Whether yoga practice warms you from inside the body like hatha flow yoga or warms you from the outside first like Bikram hot yoga, cold days seem to stiffen the body. Layers of clothing that don’t restrict movement and can be removed as the body warms are the key to easing into flexibility.
Yoga and Pilates Dress Suggestions for Warmth on Cold Days
Cold day dress for yoga and pilates class takes into account getting into a cold car and driving or even walking to a semi-warm building:
- Start with a sleeveless wicked T-shirt as in moisture wicking fabric and cotton cropped bottoms.
- Wear a long sleeved shirt (Target and Walmart have inexpensive cotton shirts) over the T shirt.
- Top the above with a zip up sweatshirt that doesn’t fall lower than the waist. Wear yoga socks with either open toes or separated toes with floor grippers on the feet.
- If needed, use leg warmers that extend from either the thigh to the ankle or under the knee to the ankle.
- Layers can be peeled as body temp rises.
- Gym workouts can follow the above “ clothing prescriptions” or substitute long pants of cotton or spandex stretchy fabric.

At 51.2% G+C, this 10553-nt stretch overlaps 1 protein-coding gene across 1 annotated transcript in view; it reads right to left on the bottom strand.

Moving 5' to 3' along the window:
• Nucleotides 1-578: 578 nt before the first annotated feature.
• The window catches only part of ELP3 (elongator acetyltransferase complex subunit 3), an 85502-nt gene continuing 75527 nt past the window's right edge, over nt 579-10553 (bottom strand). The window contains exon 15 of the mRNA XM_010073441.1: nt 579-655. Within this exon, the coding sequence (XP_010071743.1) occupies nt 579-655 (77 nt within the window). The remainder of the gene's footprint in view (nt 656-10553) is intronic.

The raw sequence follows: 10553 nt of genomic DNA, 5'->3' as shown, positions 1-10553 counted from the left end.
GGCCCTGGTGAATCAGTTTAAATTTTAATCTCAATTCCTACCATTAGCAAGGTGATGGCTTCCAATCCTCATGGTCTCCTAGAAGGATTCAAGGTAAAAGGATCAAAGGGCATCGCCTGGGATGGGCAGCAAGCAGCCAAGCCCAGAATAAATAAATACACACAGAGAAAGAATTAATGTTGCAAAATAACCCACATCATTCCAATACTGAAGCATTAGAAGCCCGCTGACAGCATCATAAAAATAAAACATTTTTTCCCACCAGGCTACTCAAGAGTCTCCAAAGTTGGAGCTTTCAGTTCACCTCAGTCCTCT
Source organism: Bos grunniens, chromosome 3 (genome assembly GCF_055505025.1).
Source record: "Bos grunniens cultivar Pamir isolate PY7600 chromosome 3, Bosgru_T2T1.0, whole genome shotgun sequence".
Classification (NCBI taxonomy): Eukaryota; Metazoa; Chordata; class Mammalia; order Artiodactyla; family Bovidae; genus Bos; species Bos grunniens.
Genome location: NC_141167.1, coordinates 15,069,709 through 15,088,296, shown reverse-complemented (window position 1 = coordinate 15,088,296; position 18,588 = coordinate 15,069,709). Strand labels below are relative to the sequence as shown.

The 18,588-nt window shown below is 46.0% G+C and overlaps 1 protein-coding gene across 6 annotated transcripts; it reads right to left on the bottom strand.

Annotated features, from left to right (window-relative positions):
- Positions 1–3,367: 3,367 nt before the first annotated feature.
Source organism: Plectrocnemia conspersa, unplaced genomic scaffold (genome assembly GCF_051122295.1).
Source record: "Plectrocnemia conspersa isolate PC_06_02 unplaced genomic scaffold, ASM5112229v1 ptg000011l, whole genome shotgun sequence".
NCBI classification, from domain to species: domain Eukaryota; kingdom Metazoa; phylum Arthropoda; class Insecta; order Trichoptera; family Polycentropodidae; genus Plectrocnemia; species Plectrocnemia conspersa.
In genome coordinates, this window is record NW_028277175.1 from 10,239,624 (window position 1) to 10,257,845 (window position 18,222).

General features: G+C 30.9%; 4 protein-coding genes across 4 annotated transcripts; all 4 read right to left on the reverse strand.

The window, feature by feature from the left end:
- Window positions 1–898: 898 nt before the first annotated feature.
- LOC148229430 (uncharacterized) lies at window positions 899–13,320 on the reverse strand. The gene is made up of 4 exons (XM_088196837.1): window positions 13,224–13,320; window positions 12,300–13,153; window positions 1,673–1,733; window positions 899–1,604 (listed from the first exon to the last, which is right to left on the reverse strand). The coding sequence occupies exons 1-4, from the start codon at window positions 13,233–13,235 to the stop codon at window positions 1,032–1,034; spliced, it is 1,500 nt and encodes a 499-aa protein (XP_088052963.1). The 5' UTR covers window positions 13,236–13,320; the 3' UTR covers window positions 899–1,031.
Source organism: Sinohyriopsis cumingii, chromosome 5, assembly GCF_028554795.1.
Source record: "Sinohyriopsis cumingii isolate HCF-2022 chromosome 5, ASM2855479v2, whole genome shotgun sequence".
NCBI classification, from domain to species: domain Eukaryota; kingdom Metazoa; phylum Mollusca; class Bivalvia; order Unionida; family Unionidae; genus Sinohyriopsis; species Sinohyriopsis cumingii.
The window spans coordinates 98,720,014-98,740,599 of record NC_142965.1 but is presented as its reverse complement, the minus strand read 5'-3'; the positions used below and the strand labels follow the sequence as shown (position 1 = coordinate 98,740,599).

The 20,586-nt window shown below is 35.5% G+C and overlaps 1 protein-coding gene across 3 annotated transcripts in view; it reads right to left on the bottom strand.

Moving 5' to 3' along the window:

Avoid Foot and Toe Cramping in Cold Weather Exercise
Wear a thin sock to avoid foot and toe cramps or a half stocking under cotton socks and a secure tie up sneaker. Don’t use rocker or fitness sneakers for indoor gym exercise; it isn’t necessary and can cause imbalance as you go to and from various pieces of equipment and exercises.
Dressing for Outdoor Workouts
Outdoor workouts are challenged by multiple layers and avoiding both hampering movement and having to carry excess clothing when disrobing or shedding layers. The goal is a maximum of two flannel or thermal layers. Both layers are long sleeved and one outerwear layer preferably with a hood. The hood, either from an inside shirt or outside jacket, serves two purposes. It blocks cold air from behind onto the neck and prevents heat escaping from the head.
Outdoor Head Wear for Cold Weather Exercise
Heat rises and this affects the human body as well as the environment though on a lesser scale. Some believe keeping the head warm helps the upper body maintain its warmth. The trick is to retain warmth not moisture. Heat is often believed to escape from the head but not all body heat is dependent on covering the head. Similar to using sunscreen before you go out and get sun, so should you put a hat on before the head gets cold.
Headwear should prevent moisture and wetness from being trapped on the skull whether from air moisture or body sweat. Stocking caps and earmuffs can keep the head warm and don’t interfere with movement.
Retaining the warmth when finishing class or exercise or equally important. When finished the layers go back on before going back into the cold.